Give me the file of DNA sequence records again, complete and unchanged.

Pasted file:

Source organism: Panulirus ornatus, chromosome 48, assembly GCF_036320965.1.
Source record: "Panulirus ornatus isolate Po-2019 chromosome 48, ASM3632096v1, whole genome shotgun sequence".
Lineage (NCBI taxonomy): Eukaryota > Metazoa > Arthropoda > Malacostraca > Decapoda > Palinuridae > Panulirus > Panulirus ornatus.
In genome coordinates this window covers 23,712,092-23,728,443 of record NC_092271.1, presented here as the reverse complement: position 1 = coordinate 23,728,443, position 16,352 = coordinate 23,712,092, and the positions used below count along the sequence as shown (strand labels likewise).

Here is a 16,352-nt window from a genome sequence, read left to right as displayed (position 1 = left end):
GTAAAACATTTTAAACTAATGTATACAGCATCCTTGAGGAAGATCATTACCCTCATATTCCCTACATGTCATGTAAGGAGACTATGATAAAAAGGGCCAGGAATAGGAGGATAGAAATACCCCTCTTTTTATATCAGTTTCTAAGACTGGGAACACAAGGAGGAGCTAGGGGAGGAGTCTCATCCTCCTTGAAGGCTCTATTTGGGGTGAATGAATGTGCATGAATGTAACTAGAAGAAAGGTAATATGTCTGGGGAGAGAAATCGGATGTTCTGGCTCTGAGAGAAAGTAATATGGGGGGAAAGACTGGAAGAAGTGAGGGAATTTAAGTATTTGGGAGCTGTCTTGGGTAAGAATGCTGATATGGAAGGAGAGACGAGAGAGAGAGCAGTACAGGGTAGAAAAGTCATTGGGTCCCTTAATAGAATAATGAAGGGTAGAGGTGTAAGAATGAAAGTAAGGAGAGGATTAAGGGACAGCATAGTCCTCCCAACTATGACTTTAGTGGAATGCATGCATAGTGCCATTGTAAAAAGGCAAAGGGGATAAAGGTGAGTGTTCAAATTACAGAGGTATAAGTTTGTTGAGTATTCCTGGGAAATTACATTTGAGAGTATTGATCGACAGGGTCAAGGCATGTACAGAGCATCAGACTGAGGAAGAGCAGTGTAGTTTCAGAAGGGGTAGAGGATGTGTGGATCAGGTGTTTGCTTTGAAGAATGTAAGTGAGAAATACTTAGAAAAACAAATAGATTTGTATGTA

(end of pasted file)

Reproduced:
Source organism: Panulirus ornatus, chromosome 48, assembly GCF_036320965.1.
Source record: "Panulirus ornatus isolate Po-2019 chromosome 48, ASM3632096v1, whole genome shotgun sequence".
Lineage (NCBI taxonomy): Eukaryota > Metazoa > Arthropoda > Malacostraca > Decapoda > Palinuridae > Panulirus > Panulirus ornatus.
In genome coordinates this window covers 23,712,092-23,728,443 of record NC_092271.1, presented here as the reverse complement: position 1 = coordinate 23,728,443, position 16,352 = coordinate 23,712,092, and the positions used below count along the sequence as shown (strand labels likewise).

Here is a 16,352-nt window from a genome sequence, read left to right as displayed (position 1 = left end):
GTAAAACATTTTAAACTAATGTATACAGCATCCTTGAGGAAGATCATTACCCTCATATTCCCTACATGTCATGTAAGGAGACTATGATAAAAAGGGCCAGGAATAGGAGGATAGAAATACCCCTCTTTTTATATCAGTTTCTAAGACTGGGAACACAAGGAGGAGCTAGGGGAGGAGTCTCATCCTCCTTGAAGGCTCTATTTGGGGTGAATGAATGTGCATGAATGTAACTAGAAGAAAGGTAATATGTCTGGGGAGAGAAATCGGATGTTCTGGCTCTGAGAGAAAGTAATATGGGGGGAAAGACTGGAAGAAGTGAGGGAATTTAAGTATTTGGGAGCTGTCTTGGGTAAGAATGCTGATATGGAAGGAGAGACGAGAGAGAGAGCAGTACAGGGTAGAAAAGTCATTGGGTCCCTTAATAGAATAATGAAGGGTAGAGGTGTAAGAATGAAAGTAAGGAGAGGATTAAGGGACAGCATAGTCCTCCCAACTATGACTTTAGTGGAATGCATGCATAGTGCCATTGTAAAAAGGCAAAGGGGATAAAGGTGAGTGTTCAAATTACAGAGGTATAAGTTTGTTGAGTATTCCTGGGAAATTACATTTGAGAGTATTGATCGACAGGGTCAAGGCATGTACAGAGCATCAGACTGAGGAAGAGCAGTGTAGTTTCAGAAGGGGTAGAGGATGTGTGGATCAGGTGTTTGCTTTGAAGAATGTAAGTGAGAAATACTTAGAAAAACAAATAGATTTGTATGTA